Criminality and Motoring

Daniel Ikenson has an interesting post over at Cato-at-Liberty about the ordeal he went through after his car was towed in DC. It's written as a story about big bad government and municipal incompetence. But it's also full of ideological holes that are worth noting.

(from tvol on Flickr)

The author opens by describing the parking situation near Nationals Park:
About three blocks from the stadium, there were plenty of legal parking spots along the street and signs indicating how to pay for parking by telephone. It would cost $1.50 per hour or about $10 total – a steal compared to the $30-$40 being charged in the nearby lots. The Pay-by-Phone system was simple enough to use: I registered my tag and my credit card number by phone, and was messaged a “Parkmobile” app to use for loading and reloading the meter from my phone. Sweet and simple!
This is curious because a true libertarian would likely believe that the price for parking should be whatever the market can bear. If the legal government spaces are priced significantly lower than the privately owned spaces, it would suggest that the government is subsidizing those spaces. Any why is the government in the business of providing parking spaces for baseball games anyway? But hey, why pay $30 when you can pay $10, regardless of your ideology?

In the story, the author later comes back to his car to find that it has been towed. And the reason? Because he had outstanding speeding tickets, because he was delinquent on the payments, and because he parked on city property, so they towed his car. He chalks this all up to big government using data in a very efficient manner.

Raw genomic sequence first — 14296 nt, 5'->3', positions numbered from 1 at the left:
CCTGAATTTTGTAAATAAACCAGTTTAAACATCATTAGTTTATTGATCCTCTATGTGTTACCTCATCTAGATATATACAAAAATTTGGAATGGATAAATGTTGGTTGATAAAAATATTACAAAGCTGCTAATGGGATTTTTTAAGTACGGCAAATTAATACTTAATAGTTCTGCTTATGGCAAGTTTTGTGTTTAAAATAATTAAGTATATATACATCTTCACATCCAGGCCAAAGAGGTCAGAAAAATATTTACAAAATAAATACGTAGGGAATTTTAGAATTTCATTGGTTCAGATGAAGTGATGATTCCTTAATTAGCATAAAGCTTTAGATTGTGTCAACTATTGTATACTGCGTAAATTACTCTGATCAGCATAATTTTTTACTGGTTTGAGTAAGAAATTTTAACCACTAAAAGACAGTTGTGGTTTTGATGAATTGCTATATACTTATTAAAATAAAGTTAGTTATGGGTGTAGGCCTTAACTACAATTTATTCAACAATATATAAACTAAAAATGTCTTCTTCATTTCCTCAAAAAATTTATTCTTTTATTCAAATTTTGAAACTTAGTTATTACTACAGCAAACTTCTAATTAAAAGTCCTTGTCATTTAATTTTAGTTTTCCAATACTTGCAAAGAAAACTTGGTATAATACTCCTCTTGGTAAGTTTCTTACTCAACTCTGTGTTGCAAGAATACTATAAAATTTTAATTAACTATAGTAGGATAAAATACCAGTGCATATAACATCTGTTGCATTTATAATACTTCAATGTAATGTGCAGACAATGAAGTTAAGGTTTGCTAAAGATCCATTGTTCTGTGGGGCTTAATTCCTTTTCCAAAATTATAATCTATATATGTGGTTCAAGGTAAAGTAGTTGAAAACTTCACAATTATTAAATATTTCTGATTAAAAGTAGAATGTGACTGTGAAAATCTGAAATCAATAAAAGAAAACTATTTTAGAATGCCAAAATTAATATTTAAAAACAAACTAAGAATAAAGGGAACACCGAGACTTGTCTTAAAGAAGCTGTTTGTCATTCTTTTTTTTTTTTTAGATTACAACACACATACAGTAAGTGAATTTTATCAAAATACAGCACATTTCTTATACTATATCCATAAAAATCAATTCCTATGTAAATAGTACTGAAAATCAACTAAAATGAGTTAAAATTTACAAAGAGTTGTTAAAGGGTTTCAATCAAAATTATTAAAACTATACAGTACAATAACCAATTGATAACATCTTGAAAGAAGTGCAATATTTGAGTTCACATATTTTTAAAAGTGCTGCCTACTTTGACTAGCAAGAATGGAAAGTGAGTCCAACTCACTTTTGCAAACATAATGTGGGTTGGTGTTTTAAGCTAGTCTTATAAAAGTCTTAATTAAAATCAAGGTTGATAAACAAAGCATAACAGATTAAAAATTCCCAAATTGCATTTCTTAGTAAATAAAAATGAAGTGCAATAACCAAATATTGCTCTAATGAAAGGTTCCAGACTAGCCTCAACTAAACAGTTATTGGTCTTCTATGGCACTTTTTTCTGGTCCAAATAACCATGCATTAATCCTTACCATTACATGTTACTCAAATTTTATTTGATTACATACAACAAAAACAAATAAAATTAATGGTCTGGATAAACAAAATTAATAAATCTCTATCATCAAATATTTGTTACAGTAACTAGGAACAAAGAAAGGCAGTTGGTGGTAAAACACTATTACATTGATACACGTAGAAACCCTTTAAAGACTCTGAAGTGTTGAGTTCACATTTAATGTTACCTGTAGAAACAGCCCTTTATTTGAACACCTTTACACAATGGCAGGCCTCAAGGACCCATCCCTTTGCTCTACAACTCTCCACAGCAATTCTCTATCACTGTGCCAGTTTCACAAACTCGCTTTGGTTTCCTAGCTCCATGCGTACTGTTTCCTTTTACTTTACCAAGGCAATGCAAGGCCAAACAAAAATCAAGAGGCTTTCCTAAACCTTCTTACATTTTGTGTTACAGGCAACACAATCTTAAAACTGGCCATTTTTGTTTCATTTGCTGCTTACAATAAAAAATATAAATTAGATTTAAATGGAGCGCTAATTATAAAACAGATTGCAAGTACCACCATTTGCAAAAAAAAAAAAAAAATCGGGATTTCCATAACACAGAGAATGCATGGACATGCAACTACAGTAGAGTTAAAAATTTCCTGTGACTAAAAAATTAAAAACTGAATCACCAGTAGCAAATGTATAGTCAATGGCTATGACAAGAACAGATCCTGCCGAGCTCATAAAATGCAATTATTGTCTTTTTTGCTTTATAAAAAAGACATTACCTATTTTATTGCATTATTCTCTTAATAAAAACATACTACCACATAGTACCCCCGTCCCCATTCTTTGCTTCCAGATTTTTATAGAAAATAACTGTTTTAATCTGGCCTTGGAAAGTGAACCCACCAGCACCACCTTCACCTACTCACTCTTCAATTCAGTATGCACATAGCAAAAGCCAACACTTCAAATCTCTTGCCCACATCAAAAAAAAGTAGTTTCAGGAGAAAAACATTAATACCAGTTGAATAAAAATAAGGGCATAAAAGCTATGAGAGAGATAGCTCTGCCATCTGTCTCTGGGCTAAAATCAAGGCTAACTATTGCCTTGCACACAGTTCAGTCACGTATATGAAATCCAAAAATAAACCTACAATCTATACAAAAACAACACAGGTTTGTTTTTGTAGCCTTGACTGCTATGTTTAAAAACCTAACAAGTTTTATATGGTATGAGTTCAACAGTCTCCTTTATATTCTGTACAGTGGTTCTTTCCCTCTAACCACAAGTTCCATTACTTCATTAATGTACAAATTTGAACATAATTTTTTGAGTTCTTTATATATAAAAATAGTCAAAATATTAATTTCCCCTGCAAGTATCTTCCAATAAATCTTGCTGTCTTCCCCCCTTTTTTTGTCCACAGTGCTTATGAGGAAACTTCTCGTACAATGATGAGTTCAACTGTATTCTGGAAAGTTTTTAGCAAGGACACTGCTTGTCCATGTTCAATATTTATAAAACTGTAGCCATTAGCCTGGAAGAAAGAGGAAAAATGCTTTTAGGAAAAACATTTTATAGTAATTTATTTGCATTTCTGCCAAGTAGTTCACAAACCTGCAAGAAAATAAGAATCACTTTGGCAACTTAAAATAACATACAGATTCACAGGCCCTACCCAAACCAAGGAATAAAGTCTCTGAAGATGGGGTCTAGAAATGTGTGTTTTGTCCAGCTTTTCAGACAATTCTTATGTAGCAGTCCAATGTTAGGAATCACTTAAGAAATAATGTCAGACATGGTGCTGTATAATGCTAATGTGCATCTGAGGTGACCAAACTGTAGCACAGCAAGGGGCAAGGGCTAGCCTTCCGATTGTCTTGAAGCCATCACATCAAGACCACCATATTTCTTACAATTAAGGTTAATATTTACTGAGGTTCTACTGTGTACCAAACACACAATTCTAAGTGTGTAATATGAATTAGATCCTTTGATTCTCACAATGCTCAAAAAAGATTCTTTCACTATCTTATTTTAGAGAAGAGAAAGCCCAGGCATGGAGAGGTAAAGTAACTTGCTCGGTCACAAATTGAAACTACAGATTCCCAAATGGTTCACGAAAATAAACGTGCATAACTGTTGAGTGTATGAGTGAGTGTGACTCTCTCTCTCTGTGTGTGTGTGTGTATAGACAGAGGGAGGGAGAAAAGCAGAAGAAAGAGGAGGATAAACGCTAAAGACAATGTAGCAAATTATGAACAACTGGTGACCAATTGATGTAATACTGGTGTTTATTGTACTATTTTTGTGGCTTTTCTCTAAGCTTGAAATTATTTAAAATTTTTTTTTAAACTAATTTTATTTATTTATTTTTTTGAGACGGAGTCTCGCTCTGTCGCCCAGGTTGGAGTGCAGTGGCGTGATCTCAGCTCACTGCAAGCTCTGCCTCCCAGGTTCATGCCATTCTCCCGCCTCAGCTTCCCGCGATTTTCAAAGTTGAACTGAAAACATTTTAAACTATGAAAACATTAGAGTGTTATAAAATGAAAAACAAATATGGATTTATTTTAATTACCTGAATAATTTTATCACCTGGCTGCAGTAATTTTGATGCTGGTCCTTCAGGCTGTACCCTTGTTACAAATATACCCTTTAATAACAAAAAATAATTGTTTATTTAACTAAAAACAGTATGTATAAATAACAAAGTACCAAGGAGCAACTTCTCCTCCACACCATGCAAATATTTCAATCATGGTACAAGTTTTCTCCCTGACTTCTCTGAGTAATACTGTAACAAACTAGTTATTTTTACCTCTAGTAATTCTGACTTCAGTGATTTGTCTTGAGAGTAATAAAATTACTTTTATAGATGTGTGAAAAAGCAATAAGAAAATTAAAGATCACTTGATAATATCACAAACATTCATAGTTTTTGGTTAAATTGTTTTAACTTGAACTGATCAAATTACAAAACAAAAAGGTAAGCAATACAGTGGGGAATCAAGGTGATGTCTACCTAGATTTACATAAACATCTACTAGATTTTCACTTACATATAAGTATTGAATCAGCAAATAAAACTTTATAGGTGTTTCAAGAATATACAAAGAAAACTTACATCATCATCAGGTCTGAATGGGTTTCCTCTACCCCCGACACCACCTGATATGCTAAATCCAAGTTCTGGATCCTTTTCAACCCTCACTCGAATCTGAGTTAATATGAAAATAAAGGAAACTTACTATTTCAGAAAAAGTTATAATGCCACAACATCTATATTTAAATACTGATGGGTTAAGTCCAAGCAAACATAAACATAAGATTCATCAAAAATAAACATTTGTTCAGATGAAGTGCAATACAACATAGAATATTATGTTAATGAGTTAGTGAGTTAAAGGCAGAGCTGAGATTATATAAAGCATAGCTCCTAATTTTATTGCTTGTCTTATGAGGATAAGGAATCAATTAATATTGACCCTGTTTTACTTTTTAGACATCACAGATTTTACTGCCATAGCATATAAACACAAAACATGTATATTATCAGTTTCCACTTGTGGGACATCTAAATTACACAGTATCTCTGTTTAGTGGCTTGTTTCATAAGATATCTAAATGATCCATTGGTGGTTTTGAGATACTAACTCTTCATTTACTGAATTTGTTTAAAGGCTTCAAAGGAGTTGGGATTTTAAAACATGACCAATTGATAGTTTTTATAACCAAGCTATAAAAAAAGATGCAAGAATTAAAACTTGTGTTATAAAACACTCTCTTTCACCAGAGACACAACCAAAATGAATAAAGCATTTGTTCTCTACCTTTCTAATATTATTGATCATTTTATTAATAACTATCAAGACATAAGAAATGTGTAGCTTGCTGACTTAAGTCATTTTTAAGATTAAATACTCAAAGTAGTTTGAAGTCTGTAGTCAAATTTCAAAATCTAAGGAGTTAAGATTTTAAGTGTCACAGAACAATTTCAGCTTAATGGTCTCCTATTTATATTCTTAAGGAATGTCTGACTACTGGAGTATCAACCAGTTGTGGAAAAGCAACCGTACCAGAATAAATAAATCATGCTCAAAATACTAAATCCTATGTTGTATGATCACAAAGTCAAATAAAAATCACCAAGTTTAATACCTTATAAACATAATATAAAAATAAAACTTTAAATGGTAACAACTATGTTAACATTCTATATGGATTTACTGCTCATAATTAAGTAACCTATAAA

What had happened was that upon registering my tags to initiate the Pay-by-Phone meter service, a database linked to the computer system of the otherwise incompetent DPW generated a red flag indicating the location of a vehicle associated with unpaid fines. DPW acted with dispatch and efficiency to steal my car to hold as collateral, and then with incompetence about locating it and indifference about the enormous inconvenience and expense of the process.
There's some bold rhetoric, but there's a few key things to remember here. 1) if he hadn't speeded and gotten the tickets in the first place, his car wouldn't have been towed; 2) if he'd paid the fines for said speeding tickets, his car wouldn't have been towed; 3) if he'd parked in one of the private (albeit expensive) lots near the ballpark, his car wouldn't have been towed.

Was the situation frustrating? Surely. But it's a straw man that doesn't really get to the heart of the issue. I read this post essentially as a complaint about two things.

First, that the government is too efficient and knows too much about us. The city managed to use parking meter technology, run a license plate through a database, flag the vehicle for having delinquent speedingtickets, and dispatch a tow truck to take it away, all within a matter of hours. They busted a delinquent speeder who otherwise showed no intention of paying his fines.

Second, that the government is not efficient enough and knows to little. Once the author called the dispatcher, they were unable to locate his car. They were awfully bad at logging the towed car into the system and the rep on the phone screwed up pretty royally by giving him the wrong address for the impound lot.

The author closes with this:
And be careful about the allure of technological convenience; it might just be Big Brother waiting to pounce.
Ultimately, is this situation any different than if a parking enforcement officer or a police officer came by, saw the car had been red flagged and called for a tow?

Herein lies one of the biggest internal struggles among libertarians. Is it better to spend more money to have real people do a job (in this case, enforce the law)? Spend less money to have a technological solution? Or should we not care when people break the law and don't pay the price?

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